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Making current with van de graff gen.

  1. Dec 21, 2003 #1
    Couldn't I create a current in a circuit using a van de graff as the source of voltage? Many thanks.
  2. jcsd
  3. Dec 22, 2003 #2


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    Staff: Mentor

    Yes, but at very low current.
  4. Dec 22, 2003 #3
    Re: Re: making current with van de graff gen.

    Why is that? Isn't a wire a veritable sea of free electrons?
  5. Dec 26, 2003 #4
    re: van de graph generator

    The van de graph generator itself by nature produces a large quantity of voltage, however the current produced is extreamly small. Ultimately, you would need to feed the aquired power from the v.d.g. through a step down transformer in order to lower the voltage and raise the current. What method of aquiring are you using (thinking about using)?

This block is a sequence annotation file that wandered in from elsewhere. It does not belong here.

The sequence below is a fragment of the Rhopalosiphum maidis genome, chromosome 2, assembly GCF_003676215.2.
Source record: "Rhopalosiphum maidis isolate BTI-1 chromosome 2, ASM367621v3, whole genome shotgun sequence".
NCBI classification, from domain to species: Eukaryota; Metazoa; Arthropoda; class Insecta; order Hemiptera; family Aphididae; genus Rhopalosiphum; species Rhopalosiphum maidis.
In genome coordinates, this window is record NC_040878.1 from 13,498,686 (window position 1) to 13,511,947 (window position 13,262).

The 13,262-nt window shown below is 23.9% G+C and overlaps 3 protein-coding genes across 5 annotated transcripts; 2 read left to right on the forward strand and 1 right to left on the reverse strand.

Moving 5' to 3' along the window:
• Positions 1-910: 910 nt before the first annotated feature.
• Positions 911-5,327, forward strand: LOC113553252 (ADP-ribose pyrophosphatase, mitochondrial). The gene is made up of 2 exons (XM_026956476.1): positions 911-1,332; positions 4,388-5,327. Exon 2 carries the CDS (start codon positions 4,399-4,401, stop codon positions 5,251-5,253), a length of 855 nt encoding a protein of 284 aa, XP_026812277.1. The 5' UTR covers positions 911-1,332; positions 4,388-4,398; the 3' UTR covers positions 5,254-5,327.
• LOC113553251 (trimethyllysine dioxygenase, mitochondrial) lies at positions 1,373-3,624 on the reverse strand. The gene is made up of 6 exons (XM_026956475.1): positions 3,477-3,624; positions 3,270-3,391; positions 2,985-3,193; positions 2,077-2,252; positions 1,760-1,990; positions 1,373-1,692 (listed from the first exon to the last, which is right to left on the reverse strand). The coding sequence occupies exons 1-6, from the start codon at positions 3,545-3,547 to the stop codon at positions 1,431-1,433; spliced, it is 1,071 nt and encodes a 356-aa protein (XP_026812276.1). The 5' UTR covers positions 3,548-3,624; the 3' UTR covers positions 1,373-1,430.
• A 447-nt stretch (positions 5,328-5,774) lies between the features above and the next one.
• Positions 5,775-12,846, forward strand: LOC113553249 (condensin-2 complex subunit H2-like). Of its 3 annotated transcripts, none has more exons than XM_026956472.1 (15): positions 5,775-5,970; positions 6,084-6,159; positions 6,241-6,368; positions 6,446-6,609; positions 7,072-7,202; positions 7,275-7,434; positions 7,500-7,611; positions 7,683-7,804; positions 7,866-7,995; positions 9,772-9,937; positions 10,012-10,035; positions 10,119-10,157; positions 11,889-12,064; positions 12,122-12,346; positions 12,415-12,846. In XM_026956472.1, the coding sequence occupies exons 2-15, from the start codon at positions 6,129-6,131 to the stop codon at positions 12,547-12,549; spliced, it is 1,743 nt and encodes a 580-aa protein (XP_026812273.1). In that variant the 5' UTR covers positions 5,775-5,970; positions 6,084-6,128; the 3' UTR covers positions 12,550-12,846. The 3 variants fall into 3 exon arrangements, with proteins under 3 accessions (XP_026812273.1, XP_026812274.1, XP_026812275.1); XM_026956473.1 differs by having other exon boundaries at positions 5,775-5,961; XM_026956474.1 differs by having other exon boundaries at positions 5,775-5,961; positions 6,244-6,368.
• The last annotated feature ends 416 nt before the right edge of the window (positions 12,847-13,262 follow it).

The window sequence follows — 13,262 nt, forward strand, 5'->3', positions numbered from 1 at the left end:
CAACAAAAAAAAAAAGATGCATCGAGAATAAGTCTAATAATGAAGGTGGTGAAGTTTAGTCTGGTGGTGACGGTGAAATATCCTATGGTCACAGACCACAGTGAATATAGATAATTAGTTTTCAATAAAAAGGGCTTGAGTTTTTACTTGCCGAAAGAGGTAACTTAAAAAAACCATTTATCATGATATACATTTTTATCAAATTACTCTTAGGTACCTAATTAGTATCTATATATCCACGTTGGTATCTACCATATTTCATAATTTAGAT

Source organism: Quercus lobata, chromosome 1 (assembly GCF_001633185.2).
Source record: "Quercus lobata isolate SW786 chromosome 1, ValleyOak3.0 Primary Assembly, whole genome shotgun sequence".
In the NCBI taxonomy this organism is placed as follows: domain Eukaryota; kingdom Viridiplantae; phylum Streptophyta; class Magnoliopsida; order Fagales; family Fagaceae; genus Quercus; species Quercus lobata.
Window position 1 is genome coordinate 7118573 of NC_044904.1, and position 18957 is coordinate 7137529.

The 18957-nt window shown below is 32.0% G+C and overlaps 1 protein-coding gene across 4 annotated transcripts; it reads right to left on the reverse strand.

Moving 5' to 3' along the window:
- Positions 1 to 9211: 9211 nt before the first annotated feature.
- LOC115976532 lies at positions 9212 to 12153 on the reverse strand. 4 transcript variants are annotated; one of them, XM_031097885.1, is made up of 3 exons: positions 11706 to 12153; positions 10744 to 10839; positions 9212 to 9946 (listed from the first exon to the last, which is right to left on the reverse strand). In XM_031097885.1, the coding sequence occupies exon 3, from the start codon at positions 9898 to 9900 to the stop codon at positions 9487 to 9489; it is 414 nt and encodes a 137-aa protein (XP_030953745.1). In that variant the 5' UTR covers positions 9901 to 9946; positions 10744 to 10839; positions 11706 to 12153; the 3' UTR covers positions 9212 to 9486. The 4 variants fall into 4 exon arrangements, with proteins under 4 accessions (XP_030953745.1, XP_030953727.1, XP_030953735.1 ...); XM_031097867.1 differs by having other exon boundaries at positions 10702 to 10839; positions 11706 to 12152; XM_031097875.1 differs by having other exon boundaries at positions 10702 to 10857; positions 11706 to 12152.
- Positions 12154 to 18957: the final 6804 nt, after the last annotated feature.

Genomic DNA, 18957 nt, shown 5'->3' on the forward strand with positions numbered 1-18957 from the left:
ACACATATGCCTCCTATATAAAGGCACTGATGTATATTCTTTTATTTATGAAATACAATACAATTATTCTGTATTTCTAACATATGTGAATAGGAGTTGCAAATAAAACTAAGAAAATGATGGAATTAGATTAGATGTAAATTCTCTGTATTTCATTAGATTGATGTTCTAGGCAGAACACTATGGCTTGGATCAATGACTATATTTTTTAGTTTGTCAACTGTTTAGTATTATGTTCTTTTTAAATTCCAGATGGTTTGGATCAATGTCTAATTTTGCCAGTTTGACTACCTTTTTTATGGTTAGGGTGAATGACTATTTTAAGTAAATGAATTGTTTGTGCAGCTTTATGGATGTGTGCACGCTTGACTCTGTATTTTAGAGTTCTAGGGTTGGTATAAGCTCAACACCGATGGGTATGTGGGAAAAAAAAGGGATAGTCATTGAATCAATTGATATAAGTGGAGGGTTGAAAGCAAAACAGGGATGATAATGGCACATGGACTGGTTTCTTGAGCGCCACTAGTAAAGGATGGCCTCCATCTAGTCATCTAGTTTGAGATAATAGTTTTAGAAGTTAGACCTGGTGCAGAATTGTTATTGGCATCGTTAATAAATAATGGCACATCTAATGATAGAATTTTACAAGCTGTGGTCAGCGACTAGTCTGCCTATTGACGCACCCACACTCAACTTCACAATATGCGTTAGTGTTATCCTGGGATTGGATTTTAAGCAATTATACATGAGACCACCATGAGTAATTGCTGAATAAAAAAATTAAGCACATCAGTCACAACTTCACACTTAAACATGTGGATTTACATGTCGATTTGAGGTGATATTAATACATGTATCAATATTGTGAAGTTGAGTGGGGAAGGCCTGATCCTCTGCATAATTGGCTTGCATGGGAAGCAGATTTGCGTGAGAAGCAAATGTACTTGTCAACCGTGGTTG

There's too much natural resistance in wire to permit free electron motion without constant influential drive.
  6. Jan 7, 2004 #5
    Re: Re: Re: making current with van de graff gen.

    The wire isn't the problem.

    Inside the VDG there are charges sprayed onto the rubber belt, and the maximum charge per area is limited. (Put too much charge on the belt surface, and a spark will let it flow back off again.)

    The speed of the belt is also limited. If you run the motor too fast, the belt starts flapping back and forth.

    For little desktop VDG machines, the most you can get out of them is 20 or 50 microamps. But don't forget, at a voltage of 100,000V that gives you a few watts.

    The professionals attain higher currents by running the belt in a vacuum chamber where no sparks are allowed, so the max charge on the belt can be much higher. But to force charge onto the belt, the belt must have conductive patches. The solution is to use a sort of metal chain thingy in place of a rubber belt. Such a device isn't called a VandeGraaff machine. Instead it's called a "pelletron"
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